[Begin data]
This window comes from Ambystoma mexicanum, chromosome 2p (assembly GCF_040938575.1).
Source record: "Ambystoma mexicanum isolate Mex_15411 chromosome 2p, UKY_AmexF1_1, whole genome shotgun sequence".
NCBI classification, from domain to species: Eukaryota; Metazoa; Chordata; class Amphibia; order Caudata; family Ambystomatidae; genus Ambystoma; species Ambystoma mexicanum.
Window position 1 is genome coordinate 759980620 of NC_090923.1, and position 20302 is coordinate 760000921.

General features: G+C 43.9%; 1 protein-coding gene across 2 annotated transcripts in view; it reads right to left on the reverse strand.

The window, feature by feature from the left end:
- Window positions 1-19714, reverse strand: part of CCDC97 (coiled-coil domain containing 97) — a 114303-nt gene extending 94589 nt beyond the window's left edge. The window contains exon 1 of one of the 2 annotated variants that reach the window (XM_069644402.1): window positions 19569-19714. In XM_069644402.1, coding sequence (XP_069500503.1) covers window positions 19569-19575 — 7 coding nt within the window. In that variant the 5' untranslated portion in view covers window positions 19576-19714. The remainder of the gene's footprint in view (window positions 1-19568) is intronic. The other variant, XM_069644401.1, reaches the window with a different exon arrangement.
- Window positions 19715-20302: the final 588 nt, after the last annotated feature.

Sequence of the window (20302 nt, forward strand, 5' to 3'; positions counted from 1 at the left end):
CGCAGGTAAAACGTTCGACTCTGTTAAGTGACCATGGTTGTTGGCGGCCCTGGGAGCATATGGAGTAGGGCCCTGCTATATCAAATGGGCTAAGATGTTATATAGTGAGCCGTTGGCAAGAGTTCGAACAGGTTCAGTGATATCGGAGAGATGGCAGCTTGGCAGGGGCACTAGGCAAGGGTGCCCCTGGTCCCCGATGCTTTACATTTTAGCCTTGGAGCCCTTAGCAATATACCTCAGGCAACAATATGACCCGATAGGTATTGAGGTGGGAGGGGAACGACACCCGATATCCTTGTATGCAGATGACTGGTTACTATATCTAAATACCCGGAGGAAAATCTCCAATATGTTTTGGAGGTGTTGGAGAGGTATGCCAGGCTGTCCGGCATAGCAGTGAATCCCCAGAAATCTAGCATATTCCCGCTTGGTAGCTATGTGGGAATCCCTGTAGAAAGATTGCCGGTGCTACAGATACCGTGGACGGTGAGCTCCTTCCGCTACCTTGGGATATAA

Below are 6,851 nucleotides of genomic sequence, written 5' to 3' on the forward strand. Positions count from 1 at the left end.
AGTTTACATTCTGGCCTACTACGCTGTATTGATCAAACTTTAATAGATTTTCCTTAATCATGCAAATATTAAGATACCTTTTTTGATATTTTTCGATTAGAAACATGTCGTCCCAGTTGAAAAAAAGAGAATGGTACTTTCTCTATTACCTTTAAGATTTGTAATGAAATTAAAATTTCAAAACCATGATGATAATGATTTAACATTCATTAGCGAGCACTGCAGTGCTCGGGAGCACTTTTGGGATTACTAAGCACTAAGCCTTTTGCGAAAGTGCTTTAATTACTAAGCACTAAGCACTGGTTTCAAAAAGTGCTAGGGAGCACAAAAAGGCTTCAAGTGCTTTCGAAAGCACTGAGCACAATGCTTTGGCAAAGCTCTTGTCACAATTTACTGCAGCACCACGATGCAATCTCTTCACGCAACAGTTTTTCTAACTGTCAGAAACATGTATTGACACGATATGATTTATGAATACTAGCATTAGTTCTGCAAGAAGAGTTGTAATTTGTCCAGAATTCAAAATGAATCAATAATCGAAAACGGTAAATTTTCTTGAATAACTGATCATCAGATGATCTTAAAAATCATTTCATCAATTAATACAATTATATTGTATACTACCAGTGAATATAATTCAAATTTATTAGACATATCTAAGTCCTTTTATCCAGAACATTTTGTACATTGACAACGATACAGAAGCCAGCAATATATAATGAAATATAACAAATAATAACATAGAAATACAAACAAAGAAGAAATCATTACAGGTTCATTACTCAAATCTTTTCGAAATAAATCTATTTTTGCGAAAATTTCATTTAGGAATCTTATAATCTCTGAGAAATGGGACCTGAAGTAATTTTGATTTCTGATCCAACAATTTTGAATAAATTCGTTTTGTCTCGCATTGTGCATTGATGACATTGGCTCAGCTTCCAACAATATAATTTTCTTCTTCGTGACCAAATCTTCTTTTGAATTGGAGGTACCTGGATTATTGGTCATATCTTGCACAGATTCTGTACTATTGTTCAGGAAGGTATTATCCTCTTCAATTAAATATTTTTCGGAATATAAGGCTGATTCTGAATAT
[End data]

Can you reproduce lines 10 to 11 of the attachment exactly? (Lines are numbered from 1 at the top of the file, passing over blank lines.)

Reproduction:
CGCAGGTAAAACGTTCGACTCTGTTAAGTGACCATGGTTGTTGGCGGCCCTGGGAGCATATGGAGTAGGGCCCTGCTATATCAAATGGGCTAAGATGTTATATAGTGAGCCGTTGGCAAGAGTTCGAACAGGTTCAGTGATATCGGAGAGATGGCAGCTTGGCAGGGGCACTAGGCAAGGGTGCCCCTGGTCCCCGATGCTTTACATTTTAGCCTTGGAGCCCTTAGCAATATACCTCAGGCAACAATATGACCCGATAGGTATTGAGGTGGGAGGGGAACGACACCCGATATCCTTGTATGCAGATGACTGGTTACTATATCTAAATACCCGGAGGAAAATCTCCAATATGTTTTGGAGGTGTTGGAGAGGTATGCCAGGCTGTCCGGCATAGCAGTGAATCCCCAGAAATCTAGCATATTCCCGCTTGGTAGCTATGTGGGAATCCCTGTAGAAAGATTGCCGGTGCTACAGATACCGTGGACGGTGAGCTCCTTCCGCTACCTTGGGATATAA

Below are 6,851 nucleotides of genomic sequence, written 5' to 3' on the forward strand. Positions count from 1 at the left end.